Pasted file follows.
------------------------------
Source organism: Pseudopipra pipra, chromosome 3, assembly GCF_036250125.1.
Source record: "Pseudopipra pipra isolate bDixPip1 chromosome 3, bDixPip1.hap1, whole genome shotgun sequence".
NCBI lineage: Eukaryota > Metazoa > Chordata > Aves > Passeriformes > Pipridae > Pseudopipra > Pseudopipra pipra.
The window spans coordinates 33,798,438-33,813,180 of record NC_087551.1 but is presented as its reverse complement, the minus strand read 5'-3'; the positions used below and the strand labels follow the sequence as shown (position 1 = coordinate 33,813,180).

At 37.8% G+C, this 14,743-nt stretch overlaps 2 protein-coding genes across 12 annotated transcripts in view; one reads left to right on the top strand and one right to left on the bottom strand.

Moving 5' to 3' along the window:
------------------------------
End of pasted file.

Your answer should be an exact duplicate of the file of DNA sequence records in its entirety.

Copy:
Source organism: Pseudopipra pipra, chromosome 3, assembly GCF_036250125.1.
Source record: "Pseudopipra pipra isolate bDixPip1 chromosome 3, bDixPip1.hap1, whole genome shotgun sequence".
NCBI lineage: Eukaryota > Metazoa > Chordata > Aves > Passeriformes > Pipridae > Pseudopipra > Pseudopipra pipra.
The window spans coordinates 33,798,438-33,813,180 of record NC_087551.1 but is presented as its reverse complement, the minus strand read 5'-3'; the positions used below and the strand labels follow the sequence as shown (position 1 = coordinate 33,813,180).

At 37.8% G+C, this 14,743-nt stretch overlaps 2 protein-coding genes across 12 annotated transcripts in view; one reads left to right on the top strand and one right to left on the bottom strand.

Moving 5' to 3' along the window: